Fire and blackout
Stephen Spender, Henry Green William Sansom
The London Blitz brought a cinematic end to a decade of camera consciousness. When the first bombs fell on London in September 1940, the blaze of the fire and searchlights joined the flicker of the camera and the flash of history in a spectacular vision of apocalypse. Stephen Spender experienced an early raid as ‘the end I seemed now to have been awaiting all my life’, not least because the writer was now the photographer and viewer of an already photographic conflagration. In his 1945 poem ‘Abyss’, Spender positions himself as the unwilling photographer of the destruction:
When the foundations quaked and the pillars shook,
I trembled, and in the dark I felt the fear
Of the photograph my skull might take
Through the eye sockets, in one flashlit instant[.]
The camera has infiltrated the poet's brain so that even in the dark he has no escape from vision. He awaits the potentially fatal flash of the camera-like bombs.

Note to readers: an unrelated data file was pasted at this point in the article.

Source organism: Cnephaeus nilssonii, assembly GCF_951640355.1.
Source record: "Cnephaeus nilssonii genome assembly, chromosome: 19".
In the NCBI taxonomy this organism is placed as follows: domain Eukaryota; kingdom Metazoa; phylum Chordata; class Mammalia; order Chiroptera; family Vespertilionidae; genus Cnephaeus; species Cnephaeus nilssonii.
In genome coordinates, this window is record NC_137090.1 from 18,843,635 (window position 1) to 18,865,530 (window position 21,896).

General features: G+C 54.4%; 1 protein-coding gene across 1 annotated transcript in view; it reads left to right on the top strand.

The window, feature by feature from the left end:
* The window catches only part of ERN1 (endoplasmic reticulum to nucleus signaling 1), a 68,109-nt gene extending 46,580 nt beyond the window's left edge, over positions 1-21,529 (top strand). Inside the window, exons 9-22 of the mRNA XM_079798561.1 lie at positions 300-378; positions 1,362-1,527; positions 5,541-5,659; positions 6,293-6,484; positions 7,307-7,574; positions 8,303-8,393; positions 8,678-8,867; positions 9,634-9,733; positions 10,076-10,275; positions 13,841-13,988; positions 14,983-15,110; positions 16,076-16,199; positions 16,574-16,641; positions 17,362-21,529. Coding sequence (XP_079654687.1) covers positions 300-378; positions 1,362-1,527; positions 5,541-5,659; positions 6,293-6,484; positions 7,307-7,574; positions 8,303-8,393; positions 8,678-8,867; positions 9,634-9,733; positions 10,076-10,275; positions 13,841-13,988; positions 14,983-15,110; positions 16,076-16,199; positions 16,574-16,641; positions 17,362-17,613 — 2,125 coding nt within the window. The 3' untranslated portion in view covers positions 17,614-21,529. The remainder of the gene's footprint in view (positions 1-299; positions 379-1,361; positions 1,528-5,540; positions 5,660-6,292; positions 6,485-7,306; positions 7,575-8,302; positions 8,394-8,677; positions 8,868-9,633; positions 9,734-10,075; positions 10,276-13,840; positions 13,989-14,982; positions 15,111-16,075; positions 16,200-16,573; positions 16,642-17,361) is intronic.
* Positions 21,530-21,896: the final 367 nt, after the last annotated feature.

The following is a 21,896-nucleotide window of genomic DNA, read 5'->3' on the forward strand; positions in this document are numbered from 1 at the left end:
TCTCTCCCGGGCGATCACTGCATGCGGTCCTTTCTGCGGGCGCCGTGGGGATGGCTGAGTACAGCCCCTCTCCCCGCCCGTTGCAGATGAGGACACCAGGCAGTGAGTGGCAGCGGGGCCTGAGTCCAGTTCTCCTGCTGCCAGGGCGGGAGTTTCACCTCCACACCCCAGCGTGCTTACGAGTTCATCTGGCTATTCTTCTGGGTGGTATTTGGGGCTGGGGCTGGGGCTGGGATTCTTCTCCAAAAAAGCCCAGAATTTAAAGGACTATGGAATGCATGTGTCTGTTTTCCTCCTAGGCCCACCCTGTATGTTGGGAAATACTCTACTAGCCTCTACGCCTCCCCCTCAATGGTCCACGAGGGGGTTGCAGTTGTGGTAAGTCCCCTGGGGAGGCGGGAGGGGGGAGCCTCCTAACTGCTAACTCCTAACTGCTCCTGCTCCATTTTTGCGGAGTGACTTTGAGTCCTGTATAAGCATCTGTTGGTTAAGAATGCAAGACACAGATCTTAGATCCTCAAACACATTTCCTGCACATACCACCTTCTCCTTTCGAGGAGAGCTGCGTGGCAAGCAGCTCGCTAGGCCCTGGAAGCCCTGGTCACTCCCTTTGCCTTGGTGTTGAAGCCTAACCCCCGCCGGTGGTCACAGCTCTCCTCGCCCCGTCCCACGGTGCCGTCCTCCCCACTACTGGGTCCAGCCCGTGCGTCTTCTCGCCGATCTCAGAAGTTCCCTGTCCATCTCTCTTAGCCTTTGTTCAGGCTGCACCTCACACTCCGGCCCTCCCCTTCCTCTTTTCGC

Unsurprisingly, wartime photographers and filmmakers made the most of the inherently cinematic aspects of the Blitz. According to Virilio, the bombing raids were ‘a son-et-lumiére, a series of special effects, an atmospheric projection designed to confuse a frightened, blacked-out population’. Black-and-white photography and cinema came into their own in capturing the darkness of the blackout, punctured by the fire. Week after week, photographs in Picture Post showed London lit up against the blackout.